Monday, September 28, 2009

Remember to Eat Your Fruits and Vegetables

It’s a Christmas Eve feeling, this thing I’ve got. Remember when you were seven-years old and couldn’t wait for Christmas morning— so much so, that you couldn’t sleep the night before. That type of anticipation and excitement is rare for those of us who have passed the third grade. There’s an anticipatory energy one feels at that age. It’s in the air, it’s electric and it’s magical, it’s running through your body, and it’s real.

I feel it today. Christmas is 12 weeks away, and third grade is a distant memory, but the anticipation and excitement I am experiencing right now— this very second— feels the same.

It’s meat, or at least the thought of meat. And not just any meat, ribs. Coming in a very close second to ribs is steak. Oh how I love steak, let me count the ways.

Welcome to day 28 of my 30-day journey into vegetarianism. Three days left, I can’t wait.

Just a little less than a month ago, I took the PETA Challenge. The group posted a billboard in Florida with a fat woman in a bikini with the headline “Save the Whales Go Vegetarian.” Many were offended. I was amused. Somewhere along the way, I read of the PETA 30-day challenge: Go veggie for 30 days and lose weight.

I certainly need to lose weight, and not being one to back down from a challenge, I took it. So here I am, four weeks in, still alive, with all of my wits about me (my wife would disagree), still able to engage in a fairly intelligent conversation (many others would disagree), and still a vegetarian— for at least three more days.

Amazingly enough it hasn’t been too hard. That statement surprises me even as I type it. I had probably never gone two consecutive days without eating some type of meat.

What has surprised me most is that people didn’t believe me. Many thought I was just doing it as column fodder, and secretly scarfing down bacon behind the scenes. I’ve had countless people walk up to me in restaurants over the last month. “Is there any meat in that?”

I was in a Waffle House last week— that’s right, Waffle House, it’s where we vegetarians love to eat (waffles don’t have any meat in them, hash browns, either). My two children and I had finished eating and were about to get up when a gentleman and two ladies walked over to the table, “Got any sausage or bacon over there?” The Veggie Food Police are everywhere.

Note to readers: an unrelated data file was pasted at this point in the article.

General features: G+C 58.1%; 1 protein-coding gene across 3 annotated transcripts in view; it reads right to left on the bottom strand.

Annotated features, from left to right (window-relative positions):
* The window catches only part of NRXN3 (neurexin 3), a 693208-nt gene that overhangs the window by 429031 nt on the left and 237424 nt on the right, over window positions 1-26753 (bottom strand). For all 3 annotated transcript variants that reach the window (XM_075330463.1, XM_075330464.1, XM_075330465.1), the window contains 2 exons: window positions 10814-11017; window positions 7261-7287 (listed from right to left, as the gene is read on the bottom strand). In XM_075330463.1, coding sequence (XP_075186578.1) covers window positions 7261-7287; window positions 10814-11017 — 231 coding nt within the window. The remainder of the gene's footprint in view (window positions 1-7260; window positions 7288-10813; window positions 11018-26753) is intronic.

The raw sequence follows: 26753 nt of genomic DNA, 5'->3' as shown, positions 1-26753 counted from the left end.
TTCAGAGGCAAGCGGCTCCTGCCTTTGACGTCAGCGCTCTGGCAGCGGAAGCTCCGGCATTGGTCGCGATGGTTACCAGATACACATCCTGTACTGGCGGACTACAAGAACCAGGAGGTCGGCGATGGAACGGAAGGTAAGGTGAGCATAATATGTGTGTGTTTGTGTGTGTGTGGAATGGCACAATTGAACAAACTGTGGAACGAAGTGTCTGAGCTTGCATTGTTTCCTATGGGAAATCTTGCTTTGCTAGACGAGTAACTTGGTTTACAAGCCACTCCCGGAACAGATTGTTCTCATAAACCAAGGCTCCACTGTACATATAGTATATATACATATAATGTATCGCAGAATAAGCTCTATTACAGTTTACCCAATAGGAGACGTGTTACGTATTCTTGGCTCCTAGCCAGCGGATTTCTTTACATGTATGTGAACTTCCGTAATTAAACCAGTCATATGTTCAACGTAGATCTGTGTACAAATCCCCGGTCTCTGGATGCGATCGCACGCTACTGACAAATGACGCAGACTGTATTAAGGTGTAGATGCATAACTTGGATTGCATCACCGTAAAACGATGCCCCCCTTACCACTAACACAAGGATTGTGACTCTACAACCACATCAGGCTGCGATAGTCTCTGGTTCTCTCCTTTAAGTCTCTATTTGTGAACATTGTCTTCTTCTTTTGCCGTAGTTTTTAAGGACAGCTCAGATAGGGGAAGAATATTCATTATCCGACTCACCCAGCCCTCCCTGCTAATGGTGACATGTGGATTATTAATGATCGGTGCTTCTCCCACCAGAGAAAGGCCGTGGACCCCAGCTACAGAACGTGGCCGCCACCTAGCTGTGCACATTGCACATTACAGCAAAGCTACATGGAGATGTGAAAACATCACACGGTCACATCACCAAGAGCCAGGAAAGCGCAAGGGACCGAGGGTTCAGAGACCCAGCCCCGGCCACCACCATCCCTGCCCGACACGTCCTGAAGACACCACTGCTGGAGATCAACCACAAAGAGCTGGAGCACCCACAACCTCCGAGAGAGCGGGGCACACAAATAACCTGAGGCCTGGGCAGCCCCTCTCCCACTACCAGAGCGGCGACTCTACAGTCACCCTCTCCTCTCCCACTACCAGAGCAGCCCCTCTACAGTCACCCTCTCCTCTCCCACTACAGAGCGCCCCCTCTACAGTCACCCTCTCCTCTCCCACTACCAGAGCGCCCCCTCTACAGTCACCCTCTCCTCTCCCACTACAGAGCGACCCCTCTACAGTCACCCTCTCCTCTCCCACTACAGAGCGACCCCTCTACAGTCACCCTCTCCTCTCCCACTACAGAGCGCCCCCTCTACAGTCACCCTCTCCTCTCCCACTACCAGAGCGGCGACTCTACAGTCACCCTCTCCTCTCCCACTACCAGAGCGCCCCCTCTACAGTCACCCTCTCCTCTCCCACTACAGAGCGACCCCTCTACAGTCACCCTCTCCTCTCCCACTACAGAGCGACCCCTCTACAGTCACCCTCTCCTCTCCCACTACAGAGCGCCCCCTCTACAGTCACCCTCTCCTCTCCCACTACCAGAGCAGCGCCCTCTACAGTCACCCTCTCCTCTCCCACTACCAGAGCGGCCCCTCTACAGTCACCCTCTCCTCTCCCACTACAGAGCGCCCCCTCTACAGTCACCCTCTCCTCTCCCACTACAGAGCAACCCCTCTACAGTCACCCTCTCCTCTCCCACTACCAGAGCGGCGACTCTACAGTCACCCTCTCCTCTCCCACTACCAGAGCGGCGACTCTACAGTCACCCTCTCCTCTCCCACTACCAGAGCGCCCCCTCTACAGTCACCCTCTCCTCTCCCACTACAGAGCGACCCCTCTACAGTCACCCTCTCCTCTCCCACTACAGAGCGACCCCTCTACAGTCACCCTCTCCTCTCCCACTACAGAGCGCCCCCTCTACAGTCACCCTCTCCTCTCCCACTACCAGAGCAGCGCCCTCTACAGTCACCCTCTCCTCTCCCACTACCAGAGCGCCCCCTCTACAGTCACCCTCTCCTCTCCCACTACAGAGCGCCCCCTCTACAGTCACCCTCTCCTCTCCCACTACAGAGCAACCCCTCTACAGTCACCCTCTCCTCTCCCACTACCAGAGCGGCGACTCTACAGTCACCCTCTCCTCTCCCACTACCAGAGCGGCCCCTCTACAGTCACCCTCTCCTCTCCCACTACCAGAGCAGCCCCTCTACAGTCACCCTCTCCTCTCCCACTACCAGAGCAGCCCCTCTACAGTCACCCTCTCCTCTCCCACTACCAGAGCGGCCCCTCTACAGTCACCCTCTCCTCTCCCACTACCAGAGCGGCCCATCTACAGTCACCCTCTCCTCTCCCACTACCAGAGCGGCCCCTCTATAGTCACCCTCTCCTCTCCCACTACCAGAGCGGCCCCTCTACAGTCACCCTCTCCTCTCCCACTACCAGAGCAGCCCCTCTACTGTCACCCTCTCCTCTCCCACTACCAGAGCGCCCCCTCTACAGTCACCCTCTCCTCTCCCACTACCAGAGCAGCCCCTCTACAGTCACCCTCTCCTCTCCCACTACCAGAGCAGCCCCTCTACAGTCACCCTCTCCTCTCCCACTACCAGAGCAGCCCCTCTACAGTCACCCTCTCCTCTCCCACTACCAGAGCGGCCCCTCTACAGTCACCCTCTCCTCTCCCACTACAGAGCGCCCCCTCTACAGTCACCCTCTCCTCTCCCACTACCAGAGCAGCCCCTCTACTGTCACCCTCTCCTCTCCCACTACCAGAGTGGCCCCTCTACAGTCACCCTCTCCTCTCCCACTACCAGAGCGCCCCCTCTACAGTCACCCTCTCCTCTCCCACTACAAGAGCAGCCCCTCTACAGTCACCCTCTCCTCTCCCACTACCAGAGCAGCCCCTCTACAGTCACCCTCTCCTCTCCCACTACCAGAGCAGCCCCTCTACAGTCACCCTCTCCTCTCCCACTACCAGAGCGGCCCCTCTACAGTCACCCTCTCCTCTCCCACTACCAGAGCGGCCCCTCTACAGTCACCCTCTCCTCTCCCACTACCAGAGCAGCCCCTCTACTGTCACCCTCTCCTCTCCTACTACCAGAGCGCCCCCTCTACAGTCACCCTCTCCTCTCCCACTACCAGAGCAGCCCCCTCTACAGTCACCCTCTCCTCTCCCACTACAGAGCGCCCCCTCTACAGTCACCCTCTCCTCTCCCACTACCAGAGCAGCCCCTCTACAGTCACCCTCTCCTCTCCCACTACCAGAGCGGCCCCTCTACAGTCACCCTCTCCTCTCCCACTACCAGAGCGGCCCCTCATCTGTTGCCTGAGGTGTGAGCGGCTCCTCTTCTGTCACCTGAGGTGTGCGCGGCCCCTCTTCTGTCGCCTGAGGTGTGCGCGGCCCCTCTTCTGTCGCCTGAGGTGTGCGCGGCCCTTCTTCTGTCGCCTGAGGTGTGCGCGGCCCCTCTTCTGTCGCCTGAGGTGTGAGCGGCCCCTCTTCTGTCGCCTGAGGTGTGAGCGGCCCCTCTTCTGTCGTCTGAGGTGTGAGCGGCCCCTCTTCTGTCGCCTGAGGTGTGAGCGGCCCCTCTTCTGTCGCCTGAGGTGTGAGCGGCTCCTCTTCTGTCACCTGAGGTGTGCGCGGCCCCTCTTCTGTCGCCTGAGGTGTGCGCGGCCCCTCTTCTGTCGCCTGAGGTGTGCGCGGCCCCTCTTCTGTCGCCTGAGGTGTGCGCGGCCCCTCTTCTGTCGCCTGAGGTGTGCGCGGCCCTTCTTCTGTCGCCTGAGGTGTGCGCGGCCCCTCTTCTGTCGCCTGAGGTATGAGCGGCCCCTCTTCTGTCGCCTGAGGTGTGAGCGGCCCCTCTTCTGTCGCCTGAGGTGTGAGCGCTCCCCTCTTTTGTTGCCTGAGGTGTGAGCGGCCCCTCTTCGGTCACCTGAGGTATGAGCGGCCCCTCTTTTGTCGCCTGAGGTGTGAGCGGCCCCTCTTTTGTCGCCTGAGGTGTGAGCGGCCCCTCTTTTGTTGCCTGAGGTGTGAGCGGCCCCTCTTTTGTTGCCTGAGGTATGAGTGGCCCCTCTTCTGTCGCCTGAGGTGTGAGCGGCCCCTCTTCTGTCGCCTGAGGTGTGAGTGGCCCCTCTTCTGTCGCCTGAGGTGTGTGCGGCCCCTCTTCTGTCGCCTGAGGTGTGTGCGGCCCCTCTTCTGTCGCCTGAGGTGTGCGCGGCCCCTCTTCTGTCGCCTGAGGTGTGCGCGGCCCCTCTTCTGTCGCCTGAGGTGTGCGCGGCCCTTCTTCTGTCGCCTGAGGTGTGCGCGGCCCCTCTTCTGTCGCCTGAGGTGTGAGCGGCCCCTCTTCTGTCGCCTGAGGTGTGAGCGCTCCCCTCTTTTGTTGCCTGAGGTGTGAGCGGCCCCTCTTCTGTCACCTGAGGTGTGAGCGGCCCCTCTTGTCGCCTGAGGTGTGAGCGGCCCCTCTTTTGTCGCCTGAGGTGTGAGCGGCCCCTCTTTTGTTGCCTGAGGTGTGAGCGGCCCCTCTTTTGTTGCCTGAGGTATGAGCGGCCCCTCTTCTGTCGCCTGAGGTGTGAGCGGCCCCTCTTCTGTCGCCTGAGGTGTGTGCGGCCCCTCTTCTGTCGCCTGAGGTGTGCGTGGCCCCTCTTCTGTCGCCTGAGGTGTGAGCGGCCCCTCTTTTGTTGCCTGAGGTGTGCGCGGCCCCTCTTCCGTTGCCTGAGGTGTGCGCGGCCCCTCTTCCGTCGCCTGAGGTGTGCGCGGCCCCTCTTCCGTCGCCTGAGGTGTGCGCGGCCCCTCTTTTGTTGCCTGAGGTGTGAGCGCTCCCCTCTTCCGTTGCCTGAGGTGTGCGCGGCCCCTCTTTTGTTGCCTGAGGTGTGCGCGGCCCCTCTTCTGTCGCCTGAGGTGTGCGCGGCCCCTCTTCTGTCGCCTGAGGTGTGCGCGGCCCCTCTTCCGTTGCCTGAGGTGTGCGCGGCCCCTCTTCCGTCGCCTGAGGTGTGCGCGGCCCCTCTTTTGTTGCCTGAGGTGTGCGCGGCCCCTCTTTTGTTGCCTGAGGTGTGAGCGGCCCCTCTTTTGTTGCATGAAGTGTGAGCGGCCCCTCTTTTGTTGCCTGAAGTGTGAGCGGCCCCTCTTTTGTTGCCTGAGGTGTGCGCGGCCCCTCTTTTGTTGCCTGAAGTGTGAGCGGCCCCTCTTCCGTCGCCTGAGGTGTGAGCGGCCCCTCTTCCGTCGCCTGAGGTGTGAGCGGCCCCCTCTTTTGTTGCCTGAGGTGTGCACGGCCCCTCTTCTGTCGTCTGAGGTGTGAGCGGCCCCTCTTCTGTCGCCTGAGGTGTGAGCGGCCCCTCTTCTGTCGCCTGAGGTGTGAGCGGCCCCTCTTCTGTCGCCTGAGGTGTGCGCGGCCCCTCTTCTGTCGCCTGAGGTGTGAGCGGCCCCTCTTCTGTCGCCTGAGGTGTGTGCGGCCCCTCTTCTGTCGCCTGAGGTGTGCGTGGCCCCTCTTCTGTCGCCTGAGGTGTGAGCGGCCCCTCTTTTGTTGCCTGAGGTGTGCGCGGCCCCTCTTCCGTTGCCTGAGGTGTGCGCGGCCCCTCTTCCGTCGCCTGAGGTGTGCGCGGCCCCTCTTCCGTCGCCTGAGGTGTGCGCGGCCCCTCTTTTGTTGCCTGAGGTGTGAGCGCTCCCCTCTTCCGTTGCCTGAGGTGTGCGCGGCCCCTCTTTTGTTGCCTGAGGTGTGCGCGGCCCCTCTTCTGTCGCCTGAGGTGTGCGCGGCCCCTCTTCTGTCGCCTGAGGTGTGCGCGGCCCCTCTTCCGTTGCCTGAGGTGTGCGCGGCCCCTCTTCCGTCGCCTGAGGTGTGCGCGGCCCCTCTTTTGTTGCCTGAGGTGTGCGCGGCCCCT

Much to the surprise of my family and friends, I have not cheated. Not even a bite of animal based protein. I wouldn’t even let my wife cook peas with bacon or use chicken stock in the beans.

The problem is that I haven’t lost weight. At one point over the last four weeks I was up four pounds. Today, I’m hovering at the same weight I was when I took the challenge.

I didn’t set out to prove PETA wrong. I certainly didn’t do this to gain weight. I just thought it would be a fun challenge. I will be the first to admit that I would have lost weight had I lived on a diet strictly made up of fruits, vegetables, and whole grains. I might have gone insane, but I would have lost weight. Instead, I ate a lot of bread, candy, and fried food— but no meat.

I haven’t missed chicken at all. Sausage? No problem. Bacon? Once or twice. Hamburgers? I mainly miss the convenience.

I want some ribs. I’d like to eat a steak, too. It pains me that I have missed the best month for soft-shell crab we’ve had in five years. I will be eating crab in three days, count on it.

While researching this column, I read where PETA planted fruit trees in honor of people who went vegetarian for 30 days. Over the last few weeks I have become pen pals with the PETA president, Ingrid Newkirk. I wonder if Ingrid will plant a fruit tree for me. And if so, what type of fruit tree does an overweight carnivore with a new respect for vegetarians warrant?

Barbara Jane’s Layered Cream Cheese Spread

2 TBL olive oil

1 /4 cup onion, minced

1 tsp garlic, minced

1 1 /2 tsp Creole seasoning

1-10 ounce package frozen spinach, thawed and squeezed dry

1 pound sharp cheddar cheese, grated

1 /2 cup toasted pecans, chopped

1 /3 cup mayonnaise

3 Tbl sour cream

1 Tbl Creole Mustard

1 Tbl parsley, chopped

2 8-ounce packages cream cheese, softened

1 /4 tsp salt

1 /2 tsp black pepper, freshly ground

1 /8 tsp cayenne pepper

1 /2 cup peach or apricot preserves

1 /4 cup green onions, minced

1 /4 tsp ground nutmeg

Line a 9x5 inch loaf pan with plastic wrap.

Heat olive oil in a medium sized sauté pan over medium heat. Cook onions for 3-4 minutes. Stir in garlic and Creole seasoning cooking two more minutes. Stir in spinach and blend well. Remove mixture from heat and allow to cool.

In a mixing bowl, stir together the cheddar cheese, mayonnaise, sour cream, toasted pecans, Creole mustard, and parsley. Blend it very well, and spread half of this mixture into the bottom of the lined loaf pan.

In a separate bowl, combine one package of the cream cheese and the cooled spinach mixture. Blend well and spread over the halfed cheddar-pecan layer of the loaf.

Next, spread the remaining cheddar mixture into the loaf pan.

Using the paddle attachment of an electric mixer, beat remaining cream cheese until light and creamy. Add salt, black pepper, cayenne pepper, preserves, green onions, and nutmeg. Spread final layer into the loaf pan and wrap very tightly with plastic wrap.

Refrigerate for 4-6 hours before serving (also freezes well, must thaw eight hours before serving).

To serve, sink the loaf pan into a warm water bath for 1-2 minutes. Do not let water seep into plastic and reach mold. Unmold onto serving platter and remove plastic wrap.

Yield: 20-25 appetizer servings


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